As the median age at diagnosis of tongue cancer is 61 years and only 2% of patients are diagnosed before the age of 35 these are thus rare occurrences and warrants further attention.
Our 26-year old patient survived acute myeloid leukemia (AML) before her second year. These improved survival rates will become more common as drug therapies improve.
The main treatment for AML is chemotherapy that usually comprises of different phases: In the first phase (induction), a combination of chemotherapy drugs is given to the patient to destroy the leukemia cells and enable the bone marrow to regain normality. The treatment is continued for a period of time even after there are no more signs of leukemia in the blood or bone marrow examinations to rule out any recurrence. This post-remission treatment usually involves two or three further cycles of chemotherapy. A bone marrow transplantation, following the standard chemotherapy, is applied only for children with AML at high risk of recurrence. AML may at times develop in the central nervous system that can be prevented by injecting chemotherapy drugs directly into the spinal fluid during a lumbar puncture. This chemotherapy is usually given after each of the two previously mentioned courses of chemotherapy. Occasionally, radiotherapy may play a role in disease affecting the brain.
Chemotherapy drugs and radiation are known for their long term carcinogenic effects; therefore second malignancies are one of the most serious side effects of treatment of childhood cancer survivors. The risk of developing a second malignancy in 20-year survivors, following a first childhood malignancy, is estimated at 3-12%,  this represents a 10 fold  or 10–20 fold  increase in survivors of childhood AML as compared to the general population.
On the one hand cumulative incidence of second malignant neoplasm (SMN) varies depending on the original cancer diagnosis. Assessment of second neoplasms according to the Childhood Cancer Survivor Study (CCSS), published by Neglia at al 2001, demonstrates that SMNs are significantly associated with initial cancer diagnosis of Hodgkin disease or soft tissue sarcoma.
A cumulative incidence of second neoplasms 20 years from original cancer diagnosis
Cumulative incidence of second malignant neoplasm at 20 y, %
Excess absolute risk/1000 person-years of follow-up
Soft tissue sarcoma
Central neural system
On the other hand incidence of the SMN depends on the treatment of the primary malignancy.  Radiation therapy is a major cause of SMN. [23, 24] Eighty to ninety percent of SMNs following the radiation therapy occurs within the radiation field. Typical SMNs after Radiotherapy are skin cancer, thyroid cancer and breast cancer (in female survivors of Hodgkin’s Lymphoma, 57- fold risk compared with the general population) .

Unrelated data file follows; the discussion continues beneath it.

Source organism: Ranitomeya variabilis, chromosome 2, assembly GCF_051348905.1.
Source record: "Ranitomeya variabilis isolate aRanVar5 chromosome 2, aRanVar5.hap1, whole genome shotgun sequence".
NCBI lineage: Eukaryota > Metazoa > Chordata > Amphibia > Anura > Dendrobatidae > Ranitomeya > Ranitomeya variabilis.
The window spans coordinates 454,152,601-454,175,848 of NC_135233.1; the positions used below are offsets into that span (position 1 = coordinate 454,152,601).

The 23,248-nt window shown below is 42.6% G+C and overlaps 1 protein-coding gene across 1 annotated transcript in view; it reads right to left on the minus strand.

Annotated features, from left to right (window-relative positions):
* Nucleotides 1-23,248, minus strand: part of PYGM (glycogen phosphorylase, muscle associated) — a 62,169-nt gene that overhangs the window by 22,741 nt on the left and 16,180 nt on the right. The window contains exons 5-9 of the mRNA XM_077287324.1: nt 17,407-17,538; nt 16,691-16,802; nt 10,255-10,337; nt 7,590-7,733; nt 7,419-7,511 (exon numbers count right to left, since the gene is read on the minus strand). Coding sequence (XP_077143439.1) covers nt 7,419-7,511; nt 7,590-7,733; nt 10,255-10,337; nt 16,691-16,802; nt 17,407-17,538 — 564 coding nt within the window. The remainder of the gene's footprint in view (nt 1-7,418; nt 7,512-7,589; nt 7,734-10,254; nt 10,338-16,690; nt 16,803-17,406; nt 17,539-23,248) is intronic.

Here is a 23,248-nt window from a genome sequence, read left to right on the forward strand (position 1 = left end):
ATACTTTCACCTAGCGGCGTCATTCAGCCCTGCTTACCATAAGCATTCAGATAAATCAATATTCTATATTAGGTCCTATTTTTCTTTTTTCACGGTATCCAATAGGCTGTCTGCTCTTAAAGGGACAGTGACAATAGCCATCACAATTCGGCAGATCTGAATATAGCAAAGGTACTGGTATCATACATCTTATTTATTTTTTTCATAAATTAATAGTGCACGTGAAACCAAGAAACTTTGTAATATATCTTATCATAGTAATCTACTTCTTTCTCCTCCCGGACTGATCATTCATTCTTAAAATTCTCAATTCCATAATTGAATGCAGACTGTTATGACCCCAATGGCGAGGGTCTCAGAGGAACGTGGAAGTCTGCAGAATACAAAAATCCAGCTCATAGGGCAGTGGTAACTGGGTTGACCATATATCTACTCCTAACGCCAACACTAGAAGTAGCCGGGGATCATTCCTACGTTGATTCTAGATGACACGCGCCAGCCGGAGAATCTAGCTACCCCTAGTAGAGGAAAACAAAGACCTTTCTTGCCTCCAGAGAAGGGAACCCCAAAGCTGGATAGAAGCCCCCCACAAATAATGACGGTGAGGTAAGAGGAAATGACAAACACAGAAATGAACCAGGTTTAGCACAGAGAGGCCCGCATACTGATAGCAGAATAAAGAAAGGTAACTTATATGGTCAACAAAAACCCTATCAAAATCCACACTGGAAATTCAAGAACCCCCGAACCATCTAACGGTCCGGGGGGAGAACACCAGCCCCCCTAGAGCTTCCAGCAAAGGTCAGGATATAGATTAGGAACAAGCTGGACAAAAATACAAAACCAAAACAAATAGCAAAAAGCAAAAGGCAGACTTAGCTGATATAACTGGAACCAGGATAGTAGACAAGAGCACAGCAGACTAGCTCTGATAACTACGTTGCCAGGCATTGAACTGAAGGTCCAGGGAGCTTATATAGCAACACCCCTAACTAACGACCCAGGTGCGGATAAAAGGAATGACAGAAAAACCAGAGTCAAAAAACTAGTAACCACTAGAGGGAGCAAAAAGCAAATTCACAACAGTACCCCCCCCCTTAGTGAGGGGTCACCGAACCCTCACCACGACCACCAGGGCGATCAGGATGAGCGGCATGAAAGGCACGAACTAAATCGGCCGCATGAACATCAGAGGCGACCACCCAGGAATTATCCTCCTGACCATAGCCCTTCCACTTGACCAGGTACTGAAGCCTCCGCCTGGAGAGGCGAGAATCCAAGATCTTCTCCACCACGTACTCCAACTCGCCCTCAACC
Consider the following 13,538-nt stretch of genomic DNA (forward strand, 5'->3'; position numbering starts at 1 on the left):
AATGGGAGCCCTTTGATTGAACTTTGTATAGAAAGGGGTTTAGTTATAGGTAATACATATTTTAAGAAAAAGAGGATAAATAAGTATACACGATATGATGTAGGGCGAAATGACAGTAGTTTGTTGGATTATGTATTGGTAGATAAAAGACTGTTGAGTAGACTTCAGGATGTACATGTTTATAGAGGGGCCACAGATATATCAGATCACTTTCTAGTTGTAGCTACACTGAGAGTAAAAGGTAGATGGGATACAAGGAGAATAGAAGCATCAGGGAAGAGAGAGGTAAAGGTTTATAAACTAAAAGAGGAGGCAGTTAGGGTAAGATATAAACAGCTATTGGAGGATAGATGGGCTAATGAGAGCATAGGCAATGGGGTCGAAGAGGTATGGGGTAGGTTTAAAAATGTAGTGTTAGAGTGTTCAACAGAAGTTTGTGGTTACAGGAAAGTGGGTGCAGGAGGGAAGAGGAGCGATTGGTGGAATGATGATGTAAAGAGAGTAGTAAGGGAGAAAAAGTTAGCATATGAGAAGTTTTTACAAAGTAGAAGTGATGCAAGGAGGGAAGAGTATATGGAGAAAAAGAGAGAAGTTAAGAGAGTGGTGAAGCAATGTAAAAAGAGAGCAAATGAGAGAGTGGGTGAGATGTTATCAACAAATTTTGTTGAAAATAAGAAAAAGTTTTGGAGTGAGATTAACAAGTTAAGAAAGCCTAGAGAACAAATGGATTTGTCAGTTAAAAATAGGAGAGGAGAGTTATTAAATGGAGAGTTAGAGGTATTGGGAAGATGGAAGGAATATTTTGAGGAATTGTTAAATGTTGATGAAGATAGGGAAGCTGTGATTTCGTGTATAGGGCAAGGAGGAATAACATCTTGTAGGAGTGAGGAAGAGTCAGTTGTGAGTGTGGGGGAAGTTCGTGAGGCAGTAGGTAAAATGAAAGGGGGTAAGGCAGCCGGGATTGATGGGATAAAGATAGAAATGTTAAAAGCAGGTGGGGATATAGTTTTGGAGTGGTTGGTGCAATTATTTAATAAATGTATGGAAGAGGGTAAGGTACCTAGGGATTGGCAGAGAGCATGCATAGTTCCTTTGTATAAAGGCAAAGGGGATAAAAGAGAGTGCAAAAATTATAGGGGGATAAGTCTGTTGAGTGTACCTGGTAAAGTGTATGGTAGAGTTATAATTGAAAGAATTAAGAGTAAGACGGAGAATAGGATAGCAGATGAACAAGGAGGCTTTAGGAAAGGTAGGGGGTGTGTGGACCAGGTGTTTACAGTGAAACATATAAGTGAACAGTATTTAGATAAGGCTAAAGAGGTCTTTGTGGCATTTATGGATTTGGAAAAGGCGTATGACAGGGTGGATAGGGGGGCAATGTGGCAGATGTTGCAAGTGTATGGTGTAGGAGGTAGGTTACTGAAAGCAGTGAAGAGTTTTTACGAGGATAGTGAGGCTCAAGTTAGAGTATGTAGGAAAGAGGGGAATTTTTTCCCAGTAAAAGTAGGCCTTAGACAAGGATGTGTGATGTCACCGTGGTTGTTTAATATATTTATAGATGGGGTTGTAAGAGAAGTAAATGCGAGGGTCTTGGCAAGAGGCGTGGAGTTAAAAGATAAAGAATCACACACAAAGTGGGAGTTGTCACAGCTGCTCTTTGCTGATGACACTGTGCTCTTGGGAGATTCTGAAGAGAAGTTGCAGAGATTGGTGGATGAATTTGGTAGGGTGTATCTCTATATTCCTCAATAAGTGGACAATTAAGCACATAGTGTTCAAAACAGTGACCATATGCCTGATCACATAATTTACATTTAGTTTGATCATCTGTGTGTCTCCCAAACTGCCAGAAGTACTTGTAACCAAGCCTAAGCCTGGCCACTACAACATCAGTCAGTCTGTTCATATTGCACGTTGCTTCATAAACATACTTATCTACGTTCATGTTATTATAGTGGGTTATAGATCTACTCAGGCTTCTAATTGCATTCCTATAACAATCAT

In contrary to the radiotherapy associated solid tumors, chemotherapy mostly causes hematologic second malignancies. .
Assessment of risk according to type of second cancer demonstrated that the highest risks were seen for secondary tumors involving bone, breast, thyroid and central nervous system.
Risk according to type of second cancer
Standardized Incidence Ratio
Central neural system
According to CCSS beside second neoplasm’s other therapy - related outcomes are early death, organ dysfunction such as cardiac, pulmonary, and endocrine, gonal, decreased fertility reduced growth and impaired intellectual function.
Although the role of the chemotherapy and radiation is well established, variability between individuals exist, which suggests a role for genetic variation in the susceptibility to genotoxic exposures. This individual variability is probably related to polymorphism genes that regulate the availability of the active drug metabolite or other mechanisms responsible for DNA repair. Polymorphism in genes implicated in drug metabolism and transport are relevant for disease-free survival and drug toxicity.  Variation in DNA repair plays a part in susceptibility to de-novo cancer and probably modifies the risk of second primary cancers after exposure to radiation and chemotherapy .
In conclusion it can be stated that improvements in the treatment of malignancies of childhood thankfully leads to more survivors. This is however slightly shaded by the fact that these patients may develop a second malignancy later in life. It is conceded that this may be a multi factorial process with other risk factors like genetic predisposition, environmental exposure, hormonal and alterations in immune function playing a up to yet undefined role. By optimizing early diagnosis as well as treatment strategies the life span of these patients may be prolonged further.
Written informed consent was obtained from the patient for publication of this report and any accompanying images
acute myeloid leukemia
Childhood Cancer Survivor Study
head and neck squamous cell carcinoma
human papilloma virus
herpes simplex virus
Magnetic Resonance Imaging
Positron Emission Tomography
Squamous cell carcinoma
tumor necrosis factor.
- Curado MP, Hashibe M: Recent changes in the epidemiology of head and neck cancer. Curr Opin Oncol. 2009, 21: 194-200. 10.1097/CCO.0b013e32832a68ca.View ArticlePubMedGoogle Scholar
- Shiboski CH, Schmidt BL, Jordan RC: Tongue and tonsil carcinoma: increasing trends in the U.S. population ages 20–44 years. Cancer. 2005, 103: 1843-1849. 10.1002/cncr.20998.View ArticlePubMedGoogle Scholar
- Toner M, O'Regan EM: Head and neck squamous cell carcinoma in the young: a spectrum or a distinct group? Part 1. Head Neck Pathol. 2009, 3: 246-248. 10.1007/s12105-009-0135-0.PubMed CentralView ArticlePubMedGoogle Scholar